People & Ideas

Mar 28, 2012

Sydney Uni staff cuts: a public university should not be for sale

In the public interest, the intangible values underpinning academic life need to be restored to their rightful place, writes University of Sydney Associate Professor Jake Lynch.

Fellows of the University of Sydney Senate have been petitioned, by more than 2500 people including many members of the university’s own staff, and colleagues from around the world, asking them to call a halt to a “change plan” devised by Vice Chancellor Dr Michael Spence.

The scheme calls for hundreds of academics and administrators to be dismissed forthwith. But the underlying drama has ramifications far beyond the jobs and careers that hang in the balance. Student numbers are rising, but by less than projected, so staff cuts are sought in order to finance the university’s ambitious building plans. It raises the question: what is “value” in a university?

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11 thoughts on “Sydney Uni staff cuts: a public university should not be for sale

  1. Gavin Moodie

    I understood that academics who did not achieve the University of Sydney’s research expectations were invited to accept a teaching intensive position or redundancy, not ‘dismissed forthwith’ as claimed in this piece.

    The University of Sydney spends more on salaries and more on academic salaries than other Australian universities and rather more than other Group of Eight universities such as the University of Melbourne. Therefore it is at least arguable that there is scope for the University of Sydney to cut expenditure on staff.

    The University of Sydney has underperformed in research for decades, shown most recently in the 2010 excellence in research for Australia assessments. The University of Sydney should definitely improve its research performance, and it would be good if it improved its teaching performance as well. Publishing 4 articles in 3 years is not onerous in most fields, including in the humanities.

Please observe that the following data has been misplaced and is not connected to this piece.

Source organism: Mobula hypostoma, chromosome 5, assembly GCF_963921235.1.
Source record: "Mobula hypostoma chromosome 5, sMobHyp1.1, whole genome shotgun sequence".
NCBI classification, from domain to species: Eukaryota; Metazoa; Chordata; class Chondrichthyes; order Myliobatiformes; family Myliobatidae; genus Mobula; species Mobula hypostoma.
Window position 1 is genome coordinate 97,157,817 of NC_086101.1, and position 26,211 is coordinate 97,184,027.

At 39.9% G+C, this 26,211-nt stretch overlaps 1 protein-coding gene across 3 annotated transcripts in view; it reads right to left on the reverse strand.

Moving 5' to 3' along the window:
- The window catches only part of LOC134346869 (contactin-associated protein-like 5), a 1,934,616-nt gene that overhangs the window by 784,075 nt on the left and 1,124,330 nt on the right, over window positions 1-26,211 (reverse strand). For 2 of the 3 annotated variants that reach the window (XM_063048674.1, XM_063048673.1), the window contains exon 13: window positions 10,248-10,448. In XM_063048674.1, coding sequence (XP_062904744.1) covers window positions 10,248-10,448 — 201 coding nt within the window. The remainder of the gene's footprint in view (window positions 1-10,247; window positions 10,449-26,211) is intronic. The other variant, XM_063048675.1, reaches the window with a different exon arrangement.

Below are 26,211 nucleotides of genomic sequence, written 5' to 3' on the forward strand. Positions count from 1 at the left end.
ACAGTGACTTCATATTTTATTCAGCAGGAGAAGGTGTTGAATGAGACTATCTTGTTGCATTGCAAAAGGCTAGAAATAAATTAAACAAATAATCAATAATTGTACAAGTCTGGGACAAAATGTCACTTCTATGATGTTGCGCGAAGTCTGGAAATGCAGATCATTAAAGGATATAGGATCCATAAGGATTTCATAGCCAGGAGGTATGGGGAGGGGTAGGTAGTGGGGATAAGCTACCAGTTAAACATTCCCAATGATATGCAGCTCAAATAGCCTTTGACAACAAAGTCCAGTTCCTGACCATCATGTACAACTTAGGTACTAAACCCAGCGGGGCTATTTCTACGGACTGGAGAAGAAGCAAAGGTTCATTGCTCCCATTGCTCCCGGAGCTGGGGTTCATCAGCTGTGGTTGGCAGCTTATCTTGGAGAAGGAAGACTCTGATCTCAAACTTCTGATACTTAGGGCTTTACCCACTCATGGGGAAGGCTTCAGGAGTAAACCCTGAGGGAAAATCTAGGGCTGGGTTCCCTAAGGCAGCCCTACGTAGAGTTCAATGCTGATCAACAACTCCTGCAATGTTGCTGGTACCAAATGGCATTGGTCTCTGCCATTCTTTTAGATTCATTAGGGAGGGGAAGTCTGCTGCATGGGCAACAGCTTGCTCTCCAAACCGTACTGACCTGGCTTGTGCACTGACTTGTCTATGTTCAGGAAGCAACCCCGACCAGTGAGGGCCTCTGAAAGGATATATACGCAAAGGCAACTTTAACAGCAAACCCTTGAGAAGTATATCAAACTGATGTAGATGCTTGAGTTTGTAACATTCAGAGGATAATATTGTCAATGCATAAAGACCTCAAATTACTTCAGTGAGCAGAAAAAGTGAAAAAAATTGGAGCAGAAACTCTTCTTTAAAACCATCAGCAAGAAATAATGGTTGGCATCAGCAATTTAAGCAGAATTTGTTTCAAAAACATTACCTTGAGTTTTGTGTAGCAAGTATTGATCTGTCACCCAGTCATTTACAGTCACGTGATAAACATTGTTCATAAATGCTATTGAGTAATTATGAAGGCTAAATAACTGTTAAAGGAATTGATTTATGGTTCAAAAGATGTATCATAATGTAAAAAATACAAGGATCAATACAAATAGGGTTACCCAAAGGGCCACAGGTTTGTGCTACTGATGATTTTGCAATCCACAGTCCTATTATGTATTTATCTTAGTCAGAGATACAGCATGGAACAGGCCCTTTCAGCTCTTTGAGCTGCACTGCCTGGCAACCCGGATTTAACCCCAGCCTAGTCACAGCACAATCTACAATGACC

Nonetheless, the University of Sydney could have managed its current staff restructuring much better.

  2. jmendelssohn

    There are of course other measures of excellence than publishing X number of articles in Y years, and the scandal of Sydney’s approach was that the Vice Chancellor didn’t include these. So people with an excellent track record of participating in large collaborative ARC grants received purge letters, as did those who were well known for mentoring research students through to completing PhDs.
    The publication problem was compounded, and further biased against the humanities, by treating all HERDC [Higher Education Research Data Collection – stats by which quality research is measured] publications in the same manner. So a co-authored journal article with 15 others (common in the sciences) was treated in the same manner as a sole authored book (a work of many years and more typical of the humanities).
    Pruning staff is best done with secateurs, not a chain-saw.

  3. Jake Lynch

    No, they are to be dismissed forthwith, in 100 cases, and ‘offered’ a ‘teaching-focused-position-or-dismissal’ deal in 64 others. Not forgetting the general staff whose positions are simply not being filled when they leave.